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Salfords Light Railway

The Salfords Light Railway diary

February 2003

I have been thinking over the station area, specifically the loco servicing "problem".

Several people pointed out to me that there are commercial loco lifts on the market for around 200. Robin reckoned it'd be difficult to make an alternative for much less than this. Joe Holdsworth sells one through Polly Model Engineering, and I saw one on the Polly stand at the recent Model Engineers Exhibition.

I'd probably not put mine on wheels, just need to ask how durable it'd be if left outside.

If I was to put one just off the turntable (as shown below), this would be a convenient point not only to on- and off-load locos, but also for servicing. I still need to get out there and see how it will all fits together.

 

A certain person (who shall remain nameless) has commented that I don't seem to have done much this month. He's right, but then my garden has been doing a fair impersonation of Siberia these last few weeks! Trouble is, being so open the wind whistles across the surrounding fields and it is almost ALWAYS windy in my garden. Add to that actual temperatures hovering around freezing and you can gather that it is not too inviting out there. Still, it is forecast to start warming up so I am looking forward to getting out there and cracking on with the station area. And to counter his other argument, I don't want to do to much work on the rolling stock until I have a secure loco/carriage-shed to put it in.

Yee-hah! Managed to get out in to the garden this weekend and do some work. -10C last weekend, +10C this weekend.

Doris and I made a start on the station area. We took out the 4 concrete slabs from the first turntable attempt and generally started levelling the entire station area.

The top end of the station looks as if it will have to drop by about 6" - I don't particularly want the station to be on a gradient - my trains will run away!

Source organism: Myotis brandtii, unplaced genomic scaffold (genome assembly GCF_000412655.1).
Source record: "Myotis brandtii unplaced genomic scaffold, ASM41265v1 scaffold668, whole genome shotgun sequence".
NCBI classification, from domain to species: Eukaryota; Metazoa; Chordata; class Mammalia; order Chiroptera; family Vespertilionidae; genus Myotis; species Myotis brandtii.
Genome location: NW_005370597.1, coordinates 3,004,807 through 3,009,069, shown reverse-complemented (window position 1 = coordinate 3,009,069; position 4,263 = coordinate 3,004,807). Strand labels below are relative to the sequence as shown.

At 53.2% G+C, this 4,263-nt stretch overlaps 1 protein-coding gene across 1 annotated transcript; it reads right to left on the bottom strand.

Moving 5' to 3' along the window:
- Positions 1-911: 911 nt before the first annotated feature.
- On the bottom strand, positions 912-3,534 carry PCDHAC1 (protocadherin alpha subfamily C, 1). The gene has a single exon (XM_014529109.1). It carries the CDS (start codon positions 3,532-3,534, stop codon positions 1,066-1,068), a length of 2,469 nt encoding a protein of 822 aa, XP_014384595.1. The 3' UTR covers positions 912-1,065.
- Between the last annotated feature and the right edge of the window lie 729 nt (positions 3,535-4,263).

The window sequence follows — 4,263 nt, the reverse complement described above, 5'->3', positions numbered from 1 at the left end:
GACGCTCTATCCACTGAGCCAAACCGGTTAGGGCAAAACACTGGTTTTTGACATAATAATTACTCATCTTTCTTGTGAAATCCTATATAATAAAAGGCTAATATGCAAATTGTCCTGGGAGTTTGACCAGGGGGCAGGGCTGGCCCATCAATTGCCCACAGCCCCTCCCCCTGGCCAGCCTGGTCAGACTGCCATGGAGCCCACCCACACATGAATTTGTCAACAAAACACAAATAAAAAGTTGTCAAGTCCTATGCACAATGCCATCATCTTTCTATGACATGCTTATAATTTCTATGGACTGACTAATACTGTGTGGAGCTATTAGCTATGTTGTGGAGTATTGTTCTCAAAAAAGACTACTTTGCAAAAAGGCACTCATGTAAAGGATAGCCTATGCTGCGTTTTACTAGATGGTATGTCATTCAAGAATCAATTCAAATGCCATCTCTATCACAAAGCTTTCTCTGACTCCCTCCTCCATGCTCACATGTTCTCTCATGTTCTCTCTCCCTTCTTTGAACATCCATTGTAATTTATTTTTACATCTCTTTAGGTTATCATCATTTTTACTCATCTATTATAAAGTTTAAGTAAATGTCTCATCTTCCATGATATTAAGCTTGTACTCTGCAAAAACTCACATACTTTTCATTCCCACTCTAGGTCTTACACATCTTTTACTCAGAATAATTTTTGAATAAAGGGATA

All of the clay was put in one white builders-bag, all of the turf in another (which is a bit of an eye-sore in the middle of the garden, but it isn't going to stay there for ever).

It seems a bit like the joke about digging a hole to put the dirt in.


John gardening with a pick-axe.

Here I am digging out the old concrete path. This is going to make a hole - and a mess! The spare topsoil from the station area is going to be used to level this off. The concrete from the path in turn is going to make up the hardcore for the loco- and carriage-sheds.

Basically, we are moving piles of dirt round the garden. The leftovers we really don't want can go in a skip to be dumped "somewhere" when we are finished. I am hoping that the volume of soil is about right, just that it needs moving around. This way there will not be too much to dump at the end. Yeah right, like that is REALLY going to happen.

I found there is a manhole cover under the grass right next to the points (you can just see it in the shot above). Fortunately, this is pretty much where the path will go. It is cracked, so I need a new cover - no problem - but then it can be covered over with some nice paving of some sort - just removable in case we need to get to the manhole. It is almost certainly a continuation of the drain from up by the kitchen, but it might not be - the neighbours have an air-raid shelter in their garden left over from the Second World War.

Just a reminder of what it should look like when it is all finished:

I went down to the local builders merchants and checked out some building blocks. Marshalls make some fake dry-stone walling called Ryedale. It looks a lot like a wall made from miniature stone blocks - normal bricks are too big. I'd been thinking of using this to make the walls of my loco shed and having checked it out I am convinced.


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[ author: - last updated 25th Feb 2003 ] [ HOME ]

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